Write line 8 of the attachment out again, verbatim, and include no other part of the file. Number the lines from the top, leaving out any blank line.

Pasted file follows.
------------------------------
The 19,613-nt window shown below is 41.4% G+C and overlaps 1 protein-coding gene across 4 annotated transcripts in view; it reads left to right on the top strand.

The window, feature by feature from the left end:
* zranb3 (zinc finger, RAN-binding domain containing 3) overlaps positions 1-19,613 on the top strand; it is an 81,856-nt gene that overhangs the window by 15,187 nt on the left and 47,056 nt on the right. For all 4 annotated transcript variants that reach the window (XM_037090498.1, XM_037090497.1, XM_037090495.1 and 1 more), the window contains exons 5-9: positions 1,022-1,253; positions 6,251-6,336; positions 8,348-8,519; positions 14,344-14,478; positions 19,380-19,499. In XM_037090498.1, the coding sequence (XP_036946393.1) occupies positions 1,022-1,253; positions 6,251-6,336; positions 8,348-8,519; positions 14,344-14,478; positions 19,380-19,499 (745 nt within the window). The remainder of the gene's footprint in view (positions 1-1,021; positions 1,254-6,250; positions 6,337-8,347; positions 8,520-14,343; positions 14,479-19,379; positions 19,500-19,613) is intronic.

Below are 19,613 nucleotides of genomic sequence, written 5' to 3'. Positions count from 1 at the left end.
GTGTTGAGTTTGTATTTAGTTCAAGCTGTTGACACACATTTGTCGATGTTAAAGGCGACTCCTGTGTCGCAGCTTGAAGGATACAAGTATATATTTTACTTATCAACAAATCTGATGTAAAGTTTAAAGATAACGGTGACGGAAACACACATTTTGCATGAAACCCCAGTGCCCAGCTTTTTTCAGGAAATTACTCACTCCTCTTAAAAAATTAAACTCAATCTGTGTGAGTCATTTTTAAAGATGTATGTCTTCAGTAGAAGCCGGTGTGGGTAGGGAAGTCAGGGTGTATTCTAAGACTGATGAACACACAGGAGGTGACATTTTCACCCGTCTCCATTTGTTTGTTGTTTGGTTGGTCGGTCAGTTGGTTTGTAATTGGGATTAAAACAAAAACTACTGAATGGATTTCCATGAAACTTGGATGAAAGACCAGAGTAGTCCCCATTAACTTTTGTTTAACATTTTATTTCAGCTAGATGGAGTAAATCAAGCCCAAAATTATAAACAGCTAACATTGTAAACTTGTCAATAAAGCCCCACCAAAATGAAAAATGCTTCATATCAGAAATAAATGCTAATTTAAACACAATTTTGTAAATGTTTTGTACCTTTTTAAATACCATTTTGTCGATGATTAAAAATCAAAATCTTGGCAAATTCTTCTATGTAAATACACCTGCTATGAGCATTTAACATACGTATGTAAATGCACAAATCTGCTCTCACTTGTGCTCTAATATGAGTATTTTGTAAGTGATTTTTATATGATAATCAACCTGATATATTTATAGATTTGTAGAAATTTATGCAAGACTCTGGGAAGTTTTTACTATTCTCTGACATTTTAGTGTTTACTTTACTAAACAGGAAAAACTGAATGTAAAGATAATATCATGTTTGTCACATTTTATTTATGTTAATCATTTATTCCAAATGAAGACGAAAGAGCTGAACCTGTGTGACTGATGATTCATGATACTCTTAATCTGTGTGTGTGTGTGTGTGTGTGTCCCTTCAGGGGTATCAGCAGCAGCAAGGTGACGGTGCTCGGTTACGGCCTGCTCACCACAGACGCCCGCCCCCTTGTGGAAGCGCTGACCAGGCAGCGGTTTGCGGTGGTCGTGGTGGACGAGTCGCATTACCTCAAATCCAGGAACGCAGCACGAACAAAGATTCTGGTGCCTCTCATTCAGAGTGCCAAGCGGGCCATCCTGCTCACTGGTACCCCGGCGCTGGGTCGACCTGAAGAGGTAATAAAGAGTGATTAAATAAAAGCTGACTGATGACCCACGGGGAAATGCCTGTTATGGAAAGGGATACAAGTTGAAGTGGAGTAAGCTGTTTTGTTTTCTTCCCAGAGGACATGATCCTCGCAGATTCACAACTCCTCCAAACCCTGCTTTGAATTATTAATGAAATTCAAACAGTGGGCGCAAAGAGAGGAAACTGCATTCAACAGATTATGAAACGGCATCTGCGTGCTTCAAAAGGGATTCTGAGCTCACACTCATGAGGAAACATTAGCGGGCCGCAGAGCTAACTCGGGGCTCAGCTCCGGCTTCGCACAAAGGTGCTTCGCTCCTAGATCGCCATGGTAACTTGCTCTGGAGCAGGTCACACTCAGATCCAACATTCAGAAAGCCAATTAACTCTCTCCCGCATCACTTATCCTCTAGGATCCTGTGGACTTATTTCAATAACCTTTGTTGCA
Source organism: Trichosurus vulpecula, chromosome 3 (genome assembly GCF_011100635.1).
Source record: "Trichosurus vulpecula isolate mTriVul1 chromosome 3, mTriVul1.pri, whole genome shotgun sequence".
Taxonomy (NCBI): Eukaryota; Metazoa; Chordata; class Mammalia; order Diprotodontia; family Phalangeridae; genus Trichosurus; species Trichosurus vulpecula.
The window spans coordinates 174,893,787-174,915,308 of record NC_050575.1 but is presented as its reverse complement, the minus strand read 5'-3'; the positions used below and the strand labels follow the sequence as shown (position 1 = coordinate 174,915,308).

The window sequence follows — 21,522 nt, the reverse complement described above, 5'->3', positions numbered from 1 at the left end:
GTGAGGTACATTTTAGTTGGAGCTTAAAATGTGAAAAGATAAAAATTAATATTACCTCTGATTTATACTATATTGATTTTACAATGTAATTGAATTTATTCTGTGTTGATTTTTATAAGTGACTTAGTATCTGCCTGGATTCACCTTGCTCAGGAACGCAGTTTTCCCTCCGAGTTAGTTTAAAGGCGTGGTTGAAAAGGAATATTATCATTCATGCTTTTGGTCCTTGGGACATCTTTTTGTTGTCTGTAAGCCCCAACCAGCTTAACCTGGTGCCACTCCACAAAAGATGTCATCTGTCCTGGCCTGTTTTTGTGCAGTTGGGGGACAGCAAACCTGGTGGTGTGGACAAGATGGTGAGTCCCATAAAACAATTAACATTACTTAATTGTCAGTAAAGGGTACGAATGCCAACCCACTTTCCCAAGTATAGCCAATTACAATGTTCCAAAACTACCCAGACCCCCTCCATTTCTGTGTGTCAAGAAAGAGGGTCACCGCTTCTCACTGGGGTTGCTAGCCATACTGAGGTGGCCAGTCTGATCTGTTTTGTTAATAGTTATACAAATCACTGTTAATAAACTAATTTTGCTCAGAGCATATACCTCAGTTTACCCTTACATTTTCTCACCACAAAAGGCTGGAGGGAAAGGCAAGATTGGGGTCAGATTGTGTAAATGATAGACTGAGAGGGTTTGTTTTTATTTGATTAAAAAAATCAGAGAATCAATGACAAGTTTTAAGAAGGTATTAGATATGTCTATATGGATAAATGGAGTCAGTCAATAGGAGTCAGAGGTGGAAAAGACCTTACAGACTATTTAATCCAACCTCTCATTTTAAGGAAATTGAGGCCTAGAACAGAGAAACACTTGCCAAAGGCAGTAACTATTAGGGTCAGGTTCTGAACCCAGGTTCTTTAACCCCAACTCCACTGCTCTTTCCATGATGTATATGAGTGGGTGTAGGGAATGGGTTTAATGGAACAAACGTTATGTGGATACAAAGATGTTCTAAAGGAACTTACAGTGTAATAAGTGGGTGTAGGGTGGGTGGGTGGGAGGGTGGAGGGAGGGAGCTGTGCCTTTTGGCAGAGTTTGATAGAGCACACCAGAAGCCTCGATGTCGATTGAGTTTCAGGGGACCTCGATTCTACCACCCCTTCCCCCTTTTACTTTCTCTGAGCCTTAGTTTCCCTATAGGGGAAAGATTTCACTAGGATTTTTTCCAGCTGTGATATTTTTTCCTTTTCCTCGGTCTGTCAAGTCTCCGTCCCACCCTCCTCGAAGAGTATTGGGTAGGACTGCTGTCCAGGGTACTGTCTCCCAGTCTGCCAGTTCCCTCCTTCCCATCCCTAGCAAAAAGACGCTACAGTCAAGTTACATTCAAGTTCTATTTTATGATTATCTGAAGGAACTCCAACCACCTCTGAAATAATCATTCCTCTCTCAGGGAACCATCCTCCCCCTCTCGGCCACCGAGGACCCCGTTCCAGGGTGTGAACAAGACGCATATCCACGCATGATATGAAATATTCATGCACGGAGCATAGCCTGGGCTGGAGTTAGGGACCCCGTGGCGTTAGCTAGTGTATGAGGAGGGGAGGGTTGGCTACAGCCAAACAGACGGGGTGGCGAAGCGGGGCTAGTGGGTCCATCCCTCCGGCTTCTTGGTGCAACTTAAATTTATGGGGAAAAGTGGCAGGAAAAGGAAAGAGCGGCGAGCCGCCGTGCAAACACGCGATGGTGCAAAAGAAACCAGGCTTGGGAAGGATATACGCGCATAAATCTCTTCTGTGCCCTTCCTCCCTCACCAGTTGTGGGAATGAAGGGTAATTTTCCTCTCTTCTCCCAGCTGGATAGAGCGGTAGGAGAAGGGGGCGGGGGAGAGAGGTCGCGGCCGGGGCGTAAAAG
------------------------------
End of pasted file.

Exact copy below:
Taxonomy (NCBI): Eukaryota; Metazoa; Chordata; class Mammalia; order Diprotodontia; family Phalangeridae; genus Trichosurus; species Trichosurus vulpecula.